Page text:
The owner of Ottawa’s newest pro sports franchise doesn’t seem the least bit fazed by the city’s reputation as a baseball graveyard.
Citing the capital’s hefty per-capita income and solid economy, Sam Katz told OBJ this week he believes he can succeed where a litany of other owners have failed and make the sport viable in Ottawa over the long haul.
“The bottom line is Ottawa is full of opportunities,” said Katz, the owner of the minor-league Winnipeg Goldeyes and the former mayor of the Manitoba capital.
“We very much believe in Ottawa and the citizens and the corporate community. I think they’re going to see something very different than what they’ve seen in the past, and I hope they’re going to love it and they’re going to want to come back over and over again. It’s up to us to do the work, and that’s something we’re not afraid to do.”
Katz is partnering with the Ottawa Sports and Entertainment Group in the new franchise, which will compete in the independent 15-team Frontier League beginning next season. The group recently signed a 10-year agreement to lease city-owned Raymond Chabot Grant Thornton Park on Coventry Road, which seats roughly 10,000 fans.
"It’s up to you to motivate people to come to your event and make sure that when they come to your event, they want to come back."
Katz says his track record proves he can make baseball work in a mid-sized Canadian city where the sport has had a checkered past. Many skeptics initially predicted the Goldeyes would never last when that team was launched in 1994, he noted.
“When we brought baseball back to Winnipeg, everybody said, ‘Forget about it. It’s not gonna happen,’” he said. “The bottom line is, people came.
“My background is basically sports and entertainment. I believe that the public … is always looking for quality and affordable family entertainment. It’s up to you to motivate people to come to your event and make sure that when they come to your event, they want to come back.”
The entrepreneur and former politician said OSEG, which owns the CFL’s Redblacks and the OHL’s 67’s, will offer valuable expertise on what works when it comes to building a successful sports business in Ottawa.
“They certainly have assets that they bring to the table, and we will use those assets as best we can,” he said.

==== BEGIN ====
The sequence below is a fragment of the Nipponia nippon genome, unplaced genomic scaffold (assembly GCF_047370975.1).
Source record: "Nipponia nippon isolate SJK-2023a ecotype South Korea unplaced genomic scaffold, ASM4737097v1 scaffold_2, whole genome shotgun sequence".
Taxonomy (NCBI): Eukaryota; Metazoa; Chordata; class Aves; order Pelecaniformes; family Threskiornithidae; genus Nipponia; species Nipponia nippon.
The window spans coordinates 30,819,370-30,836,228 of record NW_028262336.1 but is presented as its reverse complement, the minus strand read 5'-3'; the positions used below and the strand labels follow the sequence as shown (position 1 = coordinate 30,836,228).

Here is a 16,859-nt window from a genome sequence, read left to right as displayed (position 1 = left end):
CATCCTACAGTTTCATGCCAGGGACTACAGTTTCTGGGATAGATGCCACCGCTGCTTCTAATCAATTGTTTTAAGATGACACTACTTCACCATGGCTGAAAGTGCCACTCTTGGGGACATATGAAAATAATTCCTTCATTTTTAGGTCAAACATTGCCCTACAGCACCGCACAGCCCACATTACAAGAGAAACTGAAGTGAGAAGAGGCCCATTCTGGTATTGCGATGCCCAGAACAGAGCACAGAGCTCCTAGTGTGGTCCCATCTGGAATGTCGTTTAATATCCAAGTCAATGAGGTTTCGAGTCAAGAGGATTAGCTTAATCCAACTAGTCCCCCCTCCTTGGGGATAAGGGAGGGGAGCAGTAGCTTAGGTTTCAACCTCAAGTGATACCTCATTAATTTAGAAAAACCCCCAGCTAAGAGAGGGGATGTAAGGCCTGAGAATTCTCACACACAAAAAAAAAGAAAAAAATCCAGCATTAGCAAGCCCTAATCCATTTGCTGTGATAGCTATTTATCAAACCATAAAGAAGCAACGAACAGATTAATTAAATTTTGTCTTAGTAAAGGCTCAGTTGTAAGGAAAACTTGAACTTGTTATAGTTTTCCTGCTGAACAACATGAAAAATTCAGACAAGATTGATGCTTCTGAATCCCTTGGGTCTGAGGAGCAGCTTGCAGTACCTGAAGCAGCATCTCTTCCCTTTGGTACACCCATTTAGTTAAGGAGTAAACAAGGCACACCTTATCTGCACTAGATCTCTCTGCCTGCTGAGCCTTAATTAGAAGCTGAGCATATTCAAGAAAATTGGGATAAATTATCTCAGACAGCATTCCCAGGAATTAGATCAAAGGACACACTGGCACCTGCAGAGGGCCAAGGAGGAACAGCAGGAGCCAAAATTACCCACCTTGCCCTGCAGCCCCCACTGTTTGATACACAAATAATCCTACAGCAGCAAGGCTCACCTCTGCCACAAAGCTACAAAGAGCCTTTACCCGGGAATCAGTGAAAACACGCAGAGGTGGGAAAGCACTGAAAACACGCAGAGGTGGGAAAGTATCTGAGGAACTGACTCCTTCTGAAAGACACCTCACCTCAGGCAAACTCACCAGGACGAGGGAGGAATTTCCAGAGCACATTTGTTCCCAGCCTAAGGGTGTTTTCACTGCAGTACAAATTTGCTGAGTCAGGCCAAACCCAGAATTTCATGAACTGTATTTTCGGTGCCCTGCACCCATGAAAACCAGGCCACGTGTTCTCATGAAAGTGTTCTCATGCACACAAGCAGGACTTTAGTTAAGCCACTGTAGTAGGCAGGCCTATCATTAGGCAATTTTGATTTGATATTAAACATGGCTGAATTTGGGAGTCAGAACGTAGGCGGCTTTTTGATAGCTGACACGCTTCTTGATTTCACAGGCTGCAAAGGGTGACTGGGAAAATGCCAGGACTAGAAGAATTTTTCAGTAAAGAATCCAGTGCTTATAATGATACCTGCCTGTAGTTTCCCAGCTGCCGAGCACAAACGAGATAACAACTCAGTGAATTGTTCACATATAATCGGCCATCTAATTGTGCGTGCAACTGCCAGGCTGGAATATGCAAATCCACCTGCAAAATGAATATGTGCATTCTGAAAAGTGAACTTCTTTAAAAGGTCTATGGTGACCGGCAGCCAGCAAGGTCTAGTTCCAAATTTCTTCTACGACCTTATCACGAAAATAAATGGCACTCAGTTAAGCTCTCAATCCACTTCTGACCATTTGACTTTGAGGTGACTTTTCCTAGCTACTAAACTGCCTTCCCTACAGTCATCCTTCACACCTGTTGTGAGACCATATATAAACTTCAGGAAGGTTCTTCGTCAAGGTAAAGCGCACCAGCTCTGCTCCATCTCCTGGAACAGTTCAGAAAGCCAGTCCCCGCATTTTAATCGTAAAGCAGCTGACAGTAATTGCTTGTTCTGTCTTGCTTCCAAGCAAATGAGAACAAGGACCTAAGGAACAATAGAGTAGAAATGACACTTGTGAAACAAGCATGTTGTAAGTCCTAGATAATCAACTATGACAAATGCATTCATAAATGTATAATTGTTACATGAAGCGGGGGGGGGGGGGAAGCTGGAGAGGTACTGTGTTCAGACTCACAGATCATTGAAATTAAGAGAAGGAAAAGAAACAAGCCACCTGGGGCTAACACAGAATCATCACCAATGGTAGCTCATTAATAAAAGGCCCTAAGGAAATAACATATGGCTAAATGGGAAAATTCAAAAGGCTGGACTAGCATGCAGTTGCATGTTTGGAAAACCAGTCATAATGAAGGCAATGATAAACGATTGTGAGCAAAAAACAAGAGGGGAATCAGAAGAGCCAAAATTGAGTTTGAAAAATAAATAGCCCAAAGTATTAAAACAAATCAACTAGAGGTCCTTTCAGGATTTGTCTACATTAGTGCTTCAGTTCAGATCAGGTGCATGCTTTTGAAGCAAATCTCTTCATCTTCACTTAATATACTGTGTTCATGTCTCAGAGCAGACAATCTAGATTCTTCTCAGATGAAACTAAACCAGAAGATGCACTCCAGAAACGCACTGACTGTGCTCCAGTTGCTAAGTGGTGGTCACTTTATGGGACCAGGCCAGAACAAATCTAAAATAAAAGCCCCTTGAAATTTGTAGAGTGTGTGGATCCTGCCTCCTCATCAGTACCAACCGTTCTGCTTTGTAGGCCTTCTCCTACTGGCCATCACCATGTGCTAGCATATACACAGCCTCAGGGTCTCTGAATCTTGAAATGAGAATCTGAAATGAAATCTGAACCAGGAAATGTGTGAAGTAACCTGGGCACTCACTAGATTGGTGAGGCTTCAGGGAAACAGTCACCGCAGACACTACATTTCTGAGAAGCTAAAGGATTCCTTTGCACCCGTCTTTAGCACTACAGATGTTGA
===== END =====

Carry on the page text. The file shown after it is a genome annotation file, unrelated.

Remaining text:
The decade-long lease at RCTG Park will start on Jan. 1, 2021. The city will receive $125,000 annually over the first three years, with inflationary increases kicking in after that. As part of the agreement, the new tenants will also pay the city more than $473,000 in outstanding debts accrued by the previous team that occupied the park, the Ottawa Champions.
Exempt from city taxes
The new group will be exempt from paying municipal taxes, provided that “business activities taking place at the stadium are related to baseball and other related events,” the city said earlier this week.
Katz said he plans to host a range of other events at the park to help generate more revenue for the club. The new lease-holders will split non-baseball-related revenues with the city.
Exactly what types of additional activities will be held at the stadium next year will depend on the success of measures to contain the spread of COVID-19, he added.
“When we started this, we had all sorts of things in mind,” Katz said, naming baseball camps, concerts, festivals, children's shows and weddings as a few examples.
“What we’re going to have to do is wait to see what we can and can’t do come springtime when we start playing baseball.”
The city said in a memo this week it will continue to look at other ways to attract “a more diverse mix of sport uses such as lacrosse and cricket, increased college and university access and other community options” to the ballpark.
Derrick Moodie, the director of the city’s corporate real estate office, said Friday the lease also contains provisions to allow portions of the stadium’s parking lot to be used for other purposes such as affordable housing.
Moodie said the city is confident Katz’s group can make the new franchise a winner on the field and at the box office.
“I think anytime we’ve got a facility that’s not being used to its potential and we’ve got an opportunity to use it for its potential, it helps the city in a number of ways,” he said.